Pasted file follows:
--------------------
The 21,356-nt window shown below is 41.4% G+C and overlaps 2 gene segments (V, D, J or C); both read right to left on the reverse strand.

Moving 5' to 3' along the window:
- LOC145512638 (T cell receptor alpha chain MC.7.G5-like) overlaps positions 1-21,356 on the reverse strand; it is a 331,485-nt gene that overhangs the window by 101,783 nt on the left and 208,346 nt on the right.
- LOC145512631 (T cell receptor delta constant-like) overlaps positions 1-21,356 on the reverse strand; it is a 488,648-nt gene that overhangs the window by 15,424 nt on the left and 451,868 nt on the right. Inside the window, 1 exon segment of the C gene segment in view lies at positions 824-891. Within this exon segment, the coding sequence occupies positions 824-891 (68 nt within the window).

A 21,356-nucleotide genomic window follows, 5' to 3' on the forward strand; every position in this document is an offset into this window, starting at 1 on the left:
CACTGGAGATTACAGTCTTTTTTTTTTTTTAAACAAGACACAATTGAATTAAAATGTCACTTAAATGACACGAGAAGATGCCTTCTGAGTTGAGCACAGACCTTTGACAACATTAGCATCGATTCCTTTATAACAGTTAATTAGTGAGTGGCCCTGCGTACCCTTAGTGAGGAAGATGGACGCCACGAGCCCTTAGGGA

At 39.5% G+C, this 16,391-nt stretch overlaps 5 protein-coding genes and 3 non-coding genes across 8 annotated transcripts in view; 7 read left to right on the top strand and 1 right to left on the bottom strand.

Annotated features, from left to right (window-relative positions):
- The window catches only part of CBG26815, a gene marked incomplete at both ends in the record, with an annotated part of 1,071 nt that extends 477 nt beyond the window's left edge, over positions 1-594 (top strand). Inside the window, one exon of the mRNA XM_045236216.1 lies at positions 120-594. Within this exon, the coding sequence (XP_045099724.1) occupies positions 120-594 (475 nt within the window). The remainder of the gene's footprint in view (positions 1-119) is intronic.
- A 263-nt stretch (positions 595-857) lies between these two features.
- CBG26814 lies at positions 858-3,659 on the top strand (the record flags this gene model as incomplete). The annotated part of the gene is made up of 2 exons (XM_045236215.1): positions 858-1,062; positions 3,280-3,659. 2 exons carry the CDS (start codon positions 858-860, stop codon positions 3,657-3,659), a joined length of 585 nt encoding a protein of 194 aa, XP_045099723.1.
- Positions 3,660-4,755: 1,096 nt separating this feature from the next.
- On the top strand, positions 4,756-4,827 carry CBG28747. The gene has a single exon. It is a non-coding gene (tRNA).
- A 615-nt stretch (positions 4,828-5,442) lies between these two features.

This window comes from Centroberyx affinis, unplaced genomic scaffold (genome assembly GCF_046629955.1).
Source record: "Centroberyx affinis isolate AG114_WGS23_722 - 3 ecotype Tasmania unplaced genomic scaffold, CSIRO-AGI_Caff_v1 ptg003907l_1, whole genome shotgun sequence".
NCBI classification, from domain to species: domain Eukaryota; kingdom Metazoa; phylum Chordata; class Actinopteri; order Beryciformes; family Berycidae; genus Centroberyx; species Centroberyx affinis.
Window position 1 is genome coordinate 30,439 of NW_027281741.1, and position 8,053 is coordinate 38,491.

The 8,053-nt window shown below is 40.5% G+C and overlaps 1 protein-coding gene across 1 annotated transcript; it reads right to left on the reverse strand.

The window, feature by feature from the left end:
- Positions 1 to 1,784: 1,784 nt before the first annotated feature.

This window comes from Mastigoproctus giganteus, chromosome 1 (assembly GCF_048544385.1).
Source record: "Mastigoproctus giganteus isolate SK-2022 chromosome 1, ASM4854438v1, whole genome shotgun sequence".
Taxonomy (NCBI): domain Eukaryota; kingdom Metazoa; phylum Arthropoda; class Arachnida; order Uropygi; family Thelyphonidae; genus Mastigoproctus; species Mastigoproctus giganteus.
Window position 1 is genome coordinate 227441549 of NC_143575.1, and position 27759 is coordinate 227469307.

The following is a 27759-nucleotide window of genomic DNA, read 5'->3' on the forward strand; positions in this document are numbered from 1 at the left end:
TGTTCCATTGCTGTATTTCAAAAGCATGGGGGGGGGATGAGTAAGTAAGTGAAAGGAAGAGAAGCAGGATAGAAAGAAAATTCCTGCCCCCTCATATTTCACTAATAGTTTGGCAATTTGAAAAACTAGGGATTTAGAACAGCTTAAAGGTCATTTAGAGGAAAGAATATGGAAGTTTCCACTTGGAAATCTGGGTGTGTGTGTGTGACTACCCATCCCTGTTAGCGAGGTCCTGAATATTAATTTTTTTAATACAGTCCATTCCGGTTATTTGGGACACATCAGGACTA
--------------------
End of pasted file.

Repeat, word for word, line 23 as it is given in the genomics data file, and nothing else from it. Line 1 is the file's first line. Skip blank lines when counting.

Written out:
Source record: "Mastigoproctus giganteus isolate SK-2022 chromosome 1, ASM4854438v1, whole genome shotgun sequence".